Adams Papers

To John Adams from Benjamin Rush, 5 May 1812

Philada May 5. 1812

My dear Old friend of 1774

I return you the Copies of your letters to the Messrs Smith and thier Answers, with my Advice (as you have done me the honor to ask it) by no means to publish them. “Scandal (Dr Witherspoon used to say) will die sooner than you can kill it.” I can subscribe to the truth of this assertion of our Old Scotch Sachem from my own experience. Not a paragraph or even a line did I ever publish in reply to the volumes of Scandal and falsehoods that filled our papers against me for more than three months in the year 1797. They have all perished, and I <live> am still permitted to live with as much, or more reputation than I deserve in the very city in which those publications were devoured like hot rolls every morning & evening by thousands of my fellow Citizens.—Be assured my venerable friend that your Character does not require such an Appeal to the public. Were it to be made, perhaps not more than twenty persons in the United States would recollect the idle and improbable tale, the testimony of the Messrs Smith was intended to refute. Time and posterity will do you justice, and your Children will enjoy the fruits of your well earned reputation.—Posterity did I say will do you justice?—It will not be necessary for your Children to wait for that Satisfaction. Read the enclosed letters from your & my old ennemy Cobbett to the Prince of Wales. There you will see your opinions upon the subject of the impressment of American Seamen ably defended, <[. . .]> together a just tribute to your Services to your Country.

Col: P: mentioned probably the same things in the family of Mr Henry Drinker formerly a respectable Quaker of our City, some years ago, that he communicated to you respecting your man of ten talents. They, were retailed to me by his son, and who appeared to believe them.

You are mistaken in supposing Gen Green was one of his idolaters, or that he was at all times discreet in speaking of him. His Aid de Camp major Edwards informed me that this was far—very far from being the Case. He thought & spoke of him as you have often heard your Son in law Col: Smith who, knew him better than most men. But en’o of this hateful Subject! We will dismiss it for ever.—

I am now busily engaged in preparing for the press a Volume of medical inquiries & Observations upon madness, and all the other diseases of the mind. The Ancient Roman Sculptors & painters always inscribed Upon thier works when they had completed them. “faciebat” & “pingebat”. I shall <say> inscribe the same declaration of imperfection upon my work. It has been extorted from me by my pupils. It will I hope serve to excite more attention to the Subject than has hitherto been bestowed upon it by physicians.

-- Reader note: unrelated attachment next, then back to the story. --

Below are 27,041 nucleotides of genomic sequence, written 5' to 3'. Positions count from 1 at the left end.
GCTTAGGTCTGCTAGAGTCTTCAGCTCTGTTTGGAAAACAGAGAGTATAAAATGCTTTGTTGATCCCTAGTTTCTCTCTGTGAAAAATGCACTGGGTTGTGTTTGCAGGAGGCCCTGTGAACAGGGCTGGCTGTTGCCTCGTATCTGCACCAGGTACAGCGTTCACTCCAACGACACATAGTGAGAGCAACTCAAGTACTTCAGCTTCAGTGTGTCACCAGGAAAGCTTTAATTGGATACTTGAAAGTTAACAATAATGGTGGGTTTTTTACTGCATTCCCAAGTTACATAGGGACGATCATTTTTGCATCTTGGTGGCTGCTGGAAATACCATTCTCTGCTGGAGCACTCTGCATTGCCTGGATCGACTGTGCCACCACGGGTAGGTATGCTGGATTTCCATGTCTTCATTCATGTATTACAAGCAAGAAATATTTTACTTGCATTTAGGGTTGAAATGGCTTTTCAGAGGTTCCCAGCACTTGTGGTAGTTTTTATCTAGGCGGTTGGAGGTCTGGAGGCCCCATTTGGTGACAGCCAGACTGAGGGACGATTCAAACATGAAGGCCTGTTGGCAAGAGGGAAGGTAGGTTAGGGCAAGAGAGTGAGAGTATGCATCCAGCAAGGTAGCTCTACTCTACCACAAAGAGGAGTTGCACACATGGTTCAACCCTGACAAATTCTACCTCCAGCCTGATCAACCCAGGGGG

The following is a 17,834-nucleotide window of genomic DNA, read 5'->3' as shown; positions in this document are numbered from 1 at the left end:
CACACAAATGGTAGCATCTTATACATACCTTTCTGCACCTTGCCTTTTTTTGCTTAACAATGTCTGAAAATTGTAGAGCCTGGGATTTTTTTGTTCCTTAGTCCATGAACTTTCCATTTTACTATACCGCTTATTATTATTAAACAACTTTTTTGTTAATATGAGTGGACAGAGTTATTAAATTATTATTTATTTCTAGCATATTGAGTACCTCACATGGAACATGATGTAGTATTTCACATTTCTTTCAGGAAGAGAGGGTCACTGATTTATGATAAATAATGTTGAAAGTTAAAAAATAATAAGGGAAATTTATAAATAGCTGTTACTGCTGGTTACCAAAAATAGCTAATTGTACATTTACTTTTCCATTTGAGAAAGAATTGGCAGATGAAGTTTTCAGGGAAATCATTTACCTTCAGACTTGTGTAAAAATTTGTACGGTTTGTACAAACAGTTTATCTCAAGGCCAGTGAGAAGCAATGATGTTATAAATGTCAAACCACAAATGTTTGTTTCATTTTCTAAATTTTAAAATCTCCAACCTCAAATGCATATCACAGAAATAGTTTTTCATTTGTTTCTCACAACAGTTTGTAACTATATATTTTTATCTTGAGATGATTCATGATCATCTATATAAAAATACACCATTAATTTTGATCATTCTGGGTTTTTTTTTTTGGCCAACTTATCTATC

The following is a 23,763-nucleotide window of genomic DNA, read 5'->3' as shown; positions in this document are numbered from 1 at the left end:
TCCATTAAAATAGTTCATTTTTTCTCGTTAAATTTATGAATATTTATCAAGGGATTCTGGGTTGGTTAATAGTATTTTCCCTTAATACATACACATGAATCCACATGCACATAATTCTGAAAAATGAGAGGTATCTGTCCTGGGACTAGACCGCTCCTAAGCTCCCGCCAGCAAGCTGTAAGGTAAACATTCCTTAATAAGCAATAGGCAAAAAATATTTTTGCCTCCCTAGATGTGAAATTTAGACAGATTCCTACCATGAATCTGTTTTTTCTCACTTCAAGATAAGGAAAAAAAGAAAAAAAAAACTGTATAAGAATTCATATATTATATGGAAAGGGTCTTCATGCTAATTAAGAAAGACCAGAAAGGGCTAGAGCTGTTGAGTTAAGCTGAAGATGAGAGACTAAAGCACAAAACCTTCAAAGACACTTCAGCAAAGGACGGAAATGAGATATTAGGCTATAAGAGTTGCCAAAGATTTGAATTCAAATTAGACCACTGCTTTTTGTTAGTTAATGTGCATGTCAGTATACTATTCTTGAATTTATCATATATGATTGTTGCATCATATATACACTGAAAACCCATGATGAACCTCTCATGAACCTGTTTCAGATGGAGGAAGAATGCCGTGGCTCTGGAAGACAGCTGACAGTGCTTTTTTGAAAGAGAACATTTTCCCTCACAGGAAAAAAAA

The issue of the application for loans will probably check the military Spirit at Washington. The tide of the <human> passions of our nation for War has nearly spent itself. In Pennsylvania it is daily becoming more & more unpopular. I will recollect in opposing Mr Dickinson’s proposal for deferring the declaration of <War> Independance Until we were more numerous & more powerful than we were in 1776 you said to me that time by encreasing our numbers & wealth would encrease our ties to great Britain. Late events show that this is the case. The <old> tories have encreased four or five fold by ordinary population, and an immense accession has been made to them of British emigrants and apostate Whigs who have become wealthy by successful Speculations in Certificates and banks.—

A declaration of War against France as well as agst: England would probably unite us, and fill the treasury of the United States. It would do more,—it would render a War wholly defensive,—it would make both nations feel our importance & it would produce such a reaction in domestic manufactures and internal Commerce as would soon make us a great and independant Nation. But—why have I suffered my pen to run away with me?—I know nothing of the Subject which Alas! now so generally agitates and divides our country. I shall however venture to ask one question before I finish my letter. Do you think if the declaration of War against England had been made last fall,—<by which> and the public mind thereby been instantly excited & inflamed to the War point, that so much clamour would have existed at this time against embargoes, loans & taxes?

Adieu! ever your truly / grateful & affectionate friend

Benjn Rush

MHi: Adams Papers.

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